I have always assumed that it would not be easy for our national newspapers to be intimidated by an author whose behaviour can be seen to be at best erratic, who defies logic in what he says and whose rhetoric is transparently far worse than his bite. In this I am referring to Denis Lehane, who had a horrific and previously unknown story to tell and whose book, Unperson, has been published by Quartet with a foreword by the distinguished war correspondent Philip Knightley.
In early December 2008 I received a letter from Mr. Lehane along with a huge manuscript. Its text was rambling and repetitive and the book was not publishable in that original form, but its story was horrendous and deserved publication. This could only come about, however, with rigorous editing of elements that needed to be carefully balanced and the modification of intemperate language likely to cause offence, which could only detract from the seriousness of the narration as whole. Viscount Monckton, whose name was cited on Lehane’s letter for testimonial purposes, agreed to edit the book, on condition that he secured from Lehane an agreement in writing giving him full authority to edit the book in conjunction with myself as publisher.
Mr. Lehane was granted the usual rights to approve the edited text for publication in line with accepted practices, but with any ultimate decisions vested in both Monckton and myself. To all of this Lehane readily agreed. At one point he raised the issue of using pseudonyms for those he referred to, but it was a proposal I argued against, for the book is a non-fiction account of what happened and I felt there should be no cover for the people responsible for inflicting such an ordeal on him. Lehane relented on this point too.
Viscount Monckton was the ideal editor. He knew the author well and had in fact been instrumental in freeing him from his long and painful incarceration. The editing went very smoothly and Monckton delivered a completed manuscript by the beginning of January. Throughout the editing period he had coordinated all his decisions with the author. The libel lawyer then suggested various amendments and the author agreed to them as well. The book was ready to go to press.
At this point, for no apparent reason, Lehane turned on Monckton, his former benefactor, who had given him refuge in his own home for two months after he was freed, claiming that the manuscript was no longer the one he had written. Henceforth, he threatened, both Monckton and myself were to communicate with him only through his lawyers.
A saga ensued, during which I held firmly to my resolve that, in my capacity as publisher, Quartet would stick to the terms of the contract and subsequent agreements, and publish the book as edited. Lehane, enraged, promptly engaged in a battle of letters, writing to everyone he could think of who might be in a position of influence, and putting every newspaper in the land on notice that he would take whatever legal action he deemed necessary if they so much as mentioned the book or gave it any prominence in their pages.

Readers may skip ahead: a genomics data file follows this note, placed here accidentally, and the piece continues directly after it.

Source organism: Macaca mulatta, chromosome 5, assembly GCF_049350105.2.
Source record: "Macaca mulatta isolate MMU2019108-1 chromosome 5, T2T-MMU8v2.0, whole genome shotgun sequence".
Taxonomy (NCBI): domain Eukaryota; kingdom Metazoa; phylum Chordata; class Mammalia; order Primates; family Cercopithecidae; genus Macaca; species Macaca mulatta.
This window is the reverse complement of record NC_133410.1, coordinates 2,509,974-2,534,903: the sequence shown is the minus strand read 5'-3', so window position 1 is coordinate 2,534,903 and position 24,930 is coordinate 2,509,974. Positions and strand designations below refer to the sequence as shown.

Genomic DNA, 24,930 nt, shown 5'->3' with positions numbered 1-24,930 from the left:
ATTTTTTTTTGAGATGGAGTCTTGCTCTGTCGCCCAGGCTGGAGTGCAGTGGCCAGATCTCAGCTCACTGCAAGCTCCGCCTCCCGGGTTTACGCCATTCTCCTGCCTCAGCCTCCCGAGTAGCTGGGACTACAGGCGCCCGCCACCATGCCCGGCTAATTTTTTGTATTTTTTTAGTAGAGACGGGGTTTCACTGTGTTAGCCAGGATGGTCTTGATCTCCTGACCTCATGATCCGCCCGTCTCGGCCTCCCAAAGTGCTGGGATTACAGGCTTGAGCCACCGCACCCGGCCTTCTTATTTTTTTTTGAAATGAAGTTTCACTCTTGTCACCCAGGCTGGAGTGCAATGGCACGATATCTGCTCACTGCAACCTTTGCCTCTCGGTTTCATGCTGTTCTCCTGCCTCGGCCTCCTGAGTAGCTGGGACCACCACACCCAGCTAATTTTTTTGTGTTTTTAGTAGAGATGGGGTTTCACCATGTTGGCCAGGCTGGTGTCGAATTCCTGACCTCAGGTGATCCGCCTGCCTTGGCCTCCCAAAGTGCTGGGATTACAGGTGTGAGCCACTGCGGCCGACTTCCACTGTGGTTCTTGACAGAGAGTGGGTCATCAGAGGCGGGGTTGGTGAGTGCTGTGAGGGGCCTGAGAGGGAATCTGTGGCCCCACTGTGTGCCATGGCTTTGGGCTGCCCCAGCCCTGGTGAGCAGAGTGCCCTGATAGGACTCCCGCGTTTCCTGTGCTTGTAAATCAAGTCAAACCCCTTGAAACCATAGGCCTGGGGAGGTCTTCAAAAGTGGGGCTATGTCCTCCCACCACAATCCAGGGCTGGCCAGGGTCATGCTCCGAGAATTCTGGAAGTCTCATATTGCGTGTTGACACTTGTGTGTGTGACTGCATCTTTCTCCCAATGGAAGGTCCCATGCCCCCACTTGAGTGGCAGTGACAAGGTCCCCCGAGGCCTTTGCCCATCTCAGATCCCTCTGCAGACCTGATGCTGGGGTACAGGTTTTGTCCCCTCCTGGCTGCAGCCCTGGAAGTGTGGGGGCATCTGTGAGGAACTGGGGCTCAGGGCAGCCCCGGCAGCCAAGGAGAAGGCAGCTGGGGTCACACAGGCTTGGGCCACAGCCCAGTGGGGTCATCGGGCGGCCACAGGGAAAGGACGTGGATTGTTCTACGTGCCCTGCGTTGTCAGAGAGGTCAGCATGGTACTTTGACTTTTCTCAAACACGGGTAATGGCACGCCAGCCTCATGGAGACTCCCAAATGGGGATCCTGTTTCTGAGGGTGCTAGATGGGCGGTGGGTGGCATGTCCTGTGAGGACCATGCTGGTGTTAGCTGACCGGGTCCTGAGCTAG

The astonishing thing is that the ploy he conjured has so far worked. No single newspaper has as yet reviewed this important book, with the exception of The Times Literary Supplement. This brings me back to my original query. How has the press in Britain become so craven and fearful as to be cowed by an author who started off begging his publisher to publish his story, insisting that he wanted no financial gain for himself, but only to expose those in the security services who had tortured him in both the UK and the USA for failing to be recruited as a spy?
We used to have a press that was noted for its investigative tradition. Now, seemingly, it has become too scared to tackle a subject where human liberty is sacrificed to condone those elements in government willing to abuse the power they hold from an invisible position in an unaccountable cause.
Where Unperson is concerned, I challenge the author either to carry out his threats or else belt up. Blowing off a lot of hot air is not a worthy occupation for a journalist who has distinguished himself in that profession in the past. He should be grateful that he managed to find a publisher who had the courage to expose the story, even at the risk of alienating the establishment and those involved in perpetrating the inhumane actions he records as having been carried out against him.
As for the press, if they obstinately maintain their silence despite having a good and true story at their fingertips, then it is up to the public to take issue with this silence and seek out the book for themselves, either in bookshops or through the Quartet website.